Council: ‘No’ to rec |

Council: ‘No’ to rec

$18 million facility will not appear on ballot this year

— A proposed $18 million recreation center will not be on the ballot for Steamboat Springs voters this year.

The Steamboat Springs City Council unanimously voted against an ordinance that would have placed the center measure on the Nov. 7 ballot, deciding Tuesday night that there are too many unanswered questions about the center’s design, location, facilities and costs to make a viable ballot initiative.

“I don’t see how I can support having this on the ballot this year,” council member Paul Strong said, addressing representatives of several community groups behind the recreation center proposal. “But I think we need to work hard to get it on the ballot next year.”

City Council President Ken Brenner did not vote or participate in discussions because he leases business space at the Steamboat Springs Health and Recreation Center on Lincoln Avenue. Council member Kevin Kaminski was absent.

The discussion began with a presentation by Steve Jeffers of the Denver investment banking firm Stifel, Nicolaus. City officials asked the firm to conduct a survey assessing local support for a recreation center. The survey questioned 300 likely Steamboat voters, in telephone interviews conducted from Aug. 20 to 22.

The margin of error for the survey is 5.6 percent.

Giving the first public presentation of survey results, Jeffers said several results pointed to likely success of a recreation center ballot issue. Sixty-five percent of those surveyed supported, “in general,” the idea of a new recreation center, and 26 percent opposed the idea. Ninety-two percent of those surveyed were aware of the recreation center proposal, which Jeffers said indicates a high level of public involvement in the discussion.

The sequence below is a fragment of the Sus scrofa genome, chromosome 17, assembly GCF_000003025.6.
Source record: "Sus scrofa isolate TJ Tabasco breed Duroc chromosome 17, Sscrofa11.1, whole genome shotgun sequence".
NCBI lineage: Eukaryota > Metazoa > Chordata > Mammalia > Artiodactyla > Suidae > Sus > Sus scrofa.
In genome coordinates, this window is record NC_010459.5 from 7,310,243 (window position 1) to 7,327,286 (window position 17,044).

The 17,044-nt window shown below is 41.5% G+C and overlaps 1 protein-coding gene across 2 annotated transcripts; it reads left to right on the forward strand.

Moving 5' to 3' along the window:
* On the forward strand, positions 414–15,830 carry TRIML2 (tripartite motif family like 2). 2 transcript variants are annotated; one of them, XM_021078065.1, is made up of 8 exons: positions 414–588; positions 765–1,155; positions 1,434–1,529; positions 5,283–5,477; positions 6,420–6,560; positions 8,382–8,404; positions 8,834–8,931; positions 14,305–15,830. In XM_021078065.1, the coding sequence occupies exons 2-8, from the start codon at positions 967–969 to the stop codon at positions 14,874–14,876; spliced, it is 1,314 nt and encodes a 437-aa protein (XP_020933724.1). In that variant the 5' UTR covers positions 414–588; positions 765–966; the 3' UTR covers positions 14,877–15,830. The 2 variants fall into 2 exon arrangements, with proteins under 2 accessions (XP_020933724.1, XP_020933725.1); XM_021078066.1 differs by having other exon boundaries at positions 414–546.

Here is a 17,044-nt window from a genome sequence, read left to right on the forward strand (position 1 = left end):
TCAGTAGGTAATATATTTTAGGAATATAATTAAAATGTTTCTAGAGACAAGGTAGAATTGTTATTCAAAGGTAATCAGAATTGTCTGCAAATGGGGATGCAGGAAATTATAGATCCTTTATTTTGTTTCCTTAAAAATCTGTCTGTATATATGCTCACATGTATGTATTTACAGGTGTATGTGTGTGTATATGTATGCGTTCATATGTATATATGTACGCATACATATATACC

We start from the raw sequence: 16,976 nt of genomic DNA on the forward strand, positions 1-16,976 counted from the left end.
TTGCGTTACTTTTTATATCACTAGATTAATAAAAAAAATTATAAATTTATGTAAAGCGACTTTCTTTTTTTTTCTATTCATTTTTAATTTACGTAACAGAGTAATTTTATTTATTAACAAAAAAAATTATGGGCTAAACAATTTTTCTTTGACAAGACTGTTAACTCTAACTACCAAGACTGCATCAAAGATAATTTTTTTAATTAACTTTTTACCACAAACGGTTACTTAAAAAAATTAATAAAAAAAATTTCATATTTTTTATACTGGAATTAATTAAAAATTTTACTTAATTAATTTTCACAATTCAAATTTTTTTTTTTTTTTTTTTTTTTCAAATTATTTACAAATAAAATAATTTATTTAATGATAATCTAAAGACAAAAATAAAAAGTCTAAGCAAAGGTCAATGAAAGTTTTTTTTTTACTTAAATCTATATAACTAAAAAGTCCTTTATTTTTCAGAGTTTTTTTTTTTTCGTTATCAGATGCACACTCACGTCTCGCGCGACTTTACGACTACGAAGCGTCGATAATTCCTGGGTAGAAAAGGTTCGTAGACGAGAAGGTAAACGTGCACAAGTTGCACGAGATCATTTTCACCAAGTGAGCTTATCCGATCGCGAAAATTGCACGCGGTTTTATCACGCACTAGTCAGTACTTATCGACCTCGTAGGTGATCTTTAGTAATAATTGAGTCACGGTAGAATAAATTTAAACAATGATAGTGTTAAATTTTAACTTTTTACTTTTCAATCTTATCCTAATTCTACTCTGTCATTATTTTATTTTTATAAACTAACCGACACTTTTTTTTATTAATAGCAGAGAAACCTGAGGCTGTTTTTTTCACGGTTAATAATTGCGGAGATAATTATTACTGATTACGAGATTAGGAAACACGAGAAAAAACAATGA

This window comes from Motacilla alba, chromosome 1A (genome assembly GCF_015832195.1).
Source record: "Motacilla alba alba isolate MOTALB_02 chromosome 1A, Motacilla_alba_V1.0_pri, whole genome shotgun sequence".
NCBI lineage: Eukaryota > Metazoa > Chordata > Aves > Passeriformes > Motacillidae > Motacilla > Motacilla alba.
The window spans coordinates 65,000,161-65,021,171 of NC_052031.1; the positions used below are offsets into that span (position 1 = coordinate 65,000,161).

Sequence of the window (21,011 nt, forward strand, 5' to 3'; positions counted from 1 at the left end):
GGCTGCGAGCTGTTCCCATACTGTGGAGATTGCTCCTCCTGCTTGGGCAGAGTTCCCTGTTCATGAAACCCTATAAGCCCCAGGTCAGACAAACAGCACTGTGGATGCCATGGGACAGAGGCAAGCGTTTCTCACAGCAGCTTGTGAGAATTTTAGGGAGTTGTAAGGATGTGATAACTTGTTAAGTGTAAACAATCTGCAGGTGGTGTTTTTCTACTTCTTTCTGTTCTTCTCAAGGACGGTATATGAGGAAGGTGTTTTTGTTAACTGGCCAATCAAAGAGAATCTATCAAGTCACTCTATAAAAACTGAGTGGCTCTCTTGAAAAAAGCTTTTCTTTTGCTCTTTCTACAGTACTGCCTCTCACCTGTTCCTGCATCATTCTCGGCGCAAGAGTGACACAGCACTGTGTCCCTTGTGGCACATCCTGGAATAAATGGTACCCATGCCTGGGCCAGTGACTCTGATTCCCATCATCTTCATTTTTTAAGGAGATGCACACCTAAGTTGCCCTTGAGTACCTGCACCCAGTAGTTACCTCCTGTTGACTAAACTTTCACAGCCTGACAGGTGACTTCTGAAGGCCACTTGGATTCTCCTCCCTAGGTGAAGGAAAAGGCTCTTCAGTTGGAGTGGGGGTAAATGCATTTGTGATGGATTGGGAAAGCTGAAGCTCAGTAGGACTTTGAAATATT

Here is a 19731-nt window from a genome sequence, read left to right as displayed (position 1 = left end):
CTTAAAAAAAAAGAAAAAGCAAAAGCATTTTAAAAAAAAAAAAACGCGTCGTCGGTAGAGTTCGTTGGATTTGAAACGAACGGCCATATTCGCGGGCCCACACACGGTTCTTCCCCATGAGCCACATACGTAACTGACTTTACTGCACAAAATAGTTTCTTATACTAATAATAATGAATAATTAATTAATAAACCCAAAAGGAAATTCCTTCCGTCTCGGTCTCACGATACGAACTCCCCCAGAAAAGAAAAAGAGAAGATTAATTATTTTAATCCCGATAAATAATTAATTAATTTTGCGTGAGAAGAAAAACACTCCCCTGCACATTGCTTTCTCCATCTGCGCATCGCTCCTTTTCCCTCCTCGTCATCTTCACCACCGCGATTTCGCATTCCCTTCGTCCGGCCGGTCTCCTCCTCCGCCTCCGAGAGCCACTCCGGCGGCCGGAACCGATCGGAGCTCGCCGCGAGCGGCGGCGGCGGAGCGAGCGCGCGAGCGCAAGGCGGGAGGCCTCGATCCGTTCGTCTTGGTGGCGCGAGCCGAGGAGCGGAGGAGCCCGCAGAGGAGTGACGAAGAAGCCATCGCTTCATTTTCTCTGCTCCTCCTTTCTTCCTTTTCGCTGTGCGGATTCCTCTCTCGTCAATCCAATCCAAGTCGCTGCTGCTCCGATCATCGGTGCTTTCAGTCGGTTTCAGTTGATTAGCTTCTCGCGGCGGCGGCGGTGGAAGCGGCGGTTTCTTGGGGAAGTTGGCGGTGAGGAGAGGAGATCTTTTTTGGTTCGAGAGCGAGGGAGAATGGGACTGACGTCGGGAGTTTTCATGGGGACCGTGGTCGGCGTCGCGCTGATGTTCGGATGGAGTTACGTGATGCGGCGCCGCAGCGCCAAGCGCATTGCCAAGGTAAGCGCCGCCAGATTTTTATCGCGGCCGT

“People get the concept,” Jeffers said. “You could put this on a ballot in November and only have to educate people about the details.”

There was also strong public sentiment for funding a recreation center through a citywide sales tax increase, as opposed to the property tax increase originally proposed. Judy Zetzman, a member of Citizens for a Recreation Center, said funding the project with a sales tax would prevent property owners from bearing a disproportionate amount of the cost and would create a sense of community ownership.

But reading further into the survey results, council member Steve Ivancie said, revealed two “knockout punches” against placing the recreation center on the ballot this year.

Fifty-six percent of those surveyed said they would support an $18 million proposal funded through a sales tax, with 40 percent opposed. But forty-three percent of those surveyed said they would be less likely to vote for a recreation center if the Steamboat Springs School District placed a property tax bond issue on the ballot this year.

District officials decided Monday night to ask voters for nearly $30 million to fund elementary school improvements in Steamboat.

The other “knockout punch,” Ivancie and Strong said, is that 43 percent of those surveyed said their vote would be “impacted” if the recreation center would charge a daily usage fee.

“When you put those two things together, it isn’t even a toss-up,” Ivancie said. “To me, the timing isn’t right.”

Council members agreed that the timing likely would be exactly right in November 2007. The council directed the community group to continue gathering information and public input about the recreation center proposal.

“No one is losing here. We’re just going to buy enough time to make this a winner,” Council President Pro-tem Susan Dellinger told community members. “This is a great opportunity, but we’ve got a lot of work to do – you guys are not done.”

Center supporters said they recognized the council’s concerns and the job that lies ahead.

“We are not discouraged by any stretch of the imagination,” Michelle Caragol said. “We’re all prepared to keep moving forward.”

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